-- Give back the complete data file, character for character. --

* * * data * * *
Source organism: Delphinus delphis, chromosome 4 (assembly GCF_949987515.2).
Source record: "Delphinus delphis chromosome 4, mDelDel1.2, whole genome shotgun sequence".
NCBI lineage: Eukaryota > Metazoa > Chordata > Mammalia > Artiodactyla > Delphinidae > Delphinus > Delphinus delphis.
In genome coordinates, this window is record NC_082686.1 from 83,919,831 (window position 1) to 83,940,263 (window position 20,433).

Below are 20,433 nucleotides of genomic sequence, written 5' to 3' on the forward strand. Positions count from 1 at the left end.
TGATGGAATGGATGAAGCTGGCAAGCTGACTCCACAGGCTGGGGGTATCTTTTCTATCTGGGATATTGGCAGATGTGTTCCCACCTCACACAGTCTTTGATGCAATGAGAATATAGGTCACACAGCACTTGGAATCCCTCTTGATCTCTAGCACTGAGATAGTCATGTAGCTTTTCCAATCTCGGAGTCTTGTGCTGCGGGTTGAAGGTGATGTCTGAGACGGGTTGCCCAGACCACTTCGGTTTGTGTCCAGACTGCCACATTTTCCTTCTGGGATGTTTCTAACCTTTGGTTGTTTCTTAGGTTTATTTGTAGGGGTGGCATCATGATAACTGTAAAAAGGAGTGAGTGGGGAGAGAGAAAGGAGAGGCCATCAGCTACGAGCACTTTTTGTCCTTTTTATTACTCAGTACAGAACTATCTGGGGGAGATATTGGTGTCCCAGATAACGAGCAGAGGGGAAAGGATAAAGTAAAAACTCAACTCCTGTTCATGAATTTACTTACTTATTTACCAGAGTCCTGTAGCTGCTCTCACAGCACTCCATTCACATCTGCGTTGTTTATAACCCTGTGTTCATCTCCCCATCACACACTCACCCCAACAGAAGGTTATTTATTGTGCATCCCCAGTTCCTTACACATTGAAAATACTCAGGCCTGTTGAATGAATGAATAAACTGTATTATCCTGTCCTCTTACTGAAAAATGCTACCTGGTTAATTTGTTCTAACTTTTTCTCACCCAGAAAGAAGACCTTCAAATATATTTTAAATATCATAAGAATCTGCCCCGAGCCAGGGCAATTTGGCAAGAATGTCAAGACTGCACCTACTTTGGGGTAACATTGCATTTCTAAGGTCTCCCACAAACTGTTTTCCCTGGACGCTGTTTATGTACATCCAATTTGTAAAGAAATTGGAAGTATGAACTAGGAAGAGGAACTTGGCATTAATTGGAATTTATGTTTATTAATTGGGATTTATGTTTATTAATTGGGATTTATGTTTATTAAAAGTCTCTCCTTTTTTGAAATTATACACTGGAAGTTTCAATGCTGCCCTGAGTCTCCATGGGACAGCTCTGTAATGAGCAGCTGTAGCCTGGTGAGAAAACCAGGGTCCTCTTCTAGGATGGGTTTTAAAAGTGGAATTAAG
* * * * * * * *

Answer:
Source organism: Delphinus delphis, chromosome 4 (assembly GCF_949987515.2).
Source record: "Delphinus delphis chromosome 4, mDelDel1.2, whole genome shotgun sequence".
NCBI lineage: Eukaryota > Metazoa > Chordata > Mammalia > Artiodactyla > Delphinidae > Delphinus > Delphinus delphis.
In genome coordinates, this window is record NC_082686.1 from 83,919,831 (window position 1) to 83,940,263 (window position 20,433).

Below are 20,433 nucleotides of genomic sequence, written 5' to 3' on the forward strand. Positions count from 1 at the left end.
TGATGGAATGGATGAAGCTGGCAAGCTGACTCCACAGGCTGGGGGTATCTTTTCTATCTGGGATATTGGCAGATGTGTTCCCACCTCACACAGTCTTTGATGCAATGAGAATATAGGTCACACAGCACTTGGAATCCCTCTTGATCTCTAGCACTGAGATAGTCATGTAGCTTTTCCAATCTCGGAGTCTTGTGCTGCGGGTTGAAGGTGATGTCTGAGACGGGTTGCCCAGACCACTTCGGTTTGTGTCCAGACTGCCACATTTTCCTTCTGGGATGTTTCTAACCTTTGGTTGTTTCTTAGGTTTATTTGTAGGGGTGGCATCATGATAACTGTAAAAAGGAGTGAGTGGGGAGAGAGAAAGGAGAGGCCATCAGCTACGAGCACTTTTTGTCCTTTTTATTACTCAGTACAGAACTATCTGGGGGAGATATTGGTGTCCCAGATAACGAGCAGAGGGGAAAGGATAAAGTAAAAACTCAACTCCTGTTCATGAATTTACTTACTTATTTACCAGAGTCCTGTAGCTGCTCTCACAGCACTCCATTCACATCTGCGTTGTTTATAACCCTGTGTTCATCTCCCCATCACACACTCACCCCAACAGAAGGTTATTTATTGTGCATCCCCAGTTCCTTACACATTGAAAATACTCAGGCCTGTTGAATGAATGAATAAACTGTATTATCCTGTCCTCTTACTGAAAAATGCTACCTGGTTAATTTGTTCTAACTTTTTCTCACCCAGAAAGAAGACCTTCAAATATATTTTAAATATCATAAGAATCTGCCCCGAGCCAGGGCAATTTGGCAAGAATGTCAAGACTGCACCTACTTTGGGGTAACATTGCATTTCTAAGGTCTCCCACAAACTGTTTTCCCTGGACGCTGTTTATGTACATCCAATTTGTAAAGAAATTGGAAGTATGAACTAGGAAGAGGAACTTGGCATTAATTGGAATTTATGTTTATTAATTGGGATTTATGTTTATTAATTGGGATTTATGTTTATTAAAAGTCTCTCCTTTTTTGAAATTATACACTGGAAGTTTCAATGCTGCCCTGAGTCTCCATGGGACAGCTCTGTAATGAGCAGCTGTAGCCTGGTGAGAAAACCAGGGTCCTCTTCTAGGATGGGTTTTAAAAGTGGAATTAAG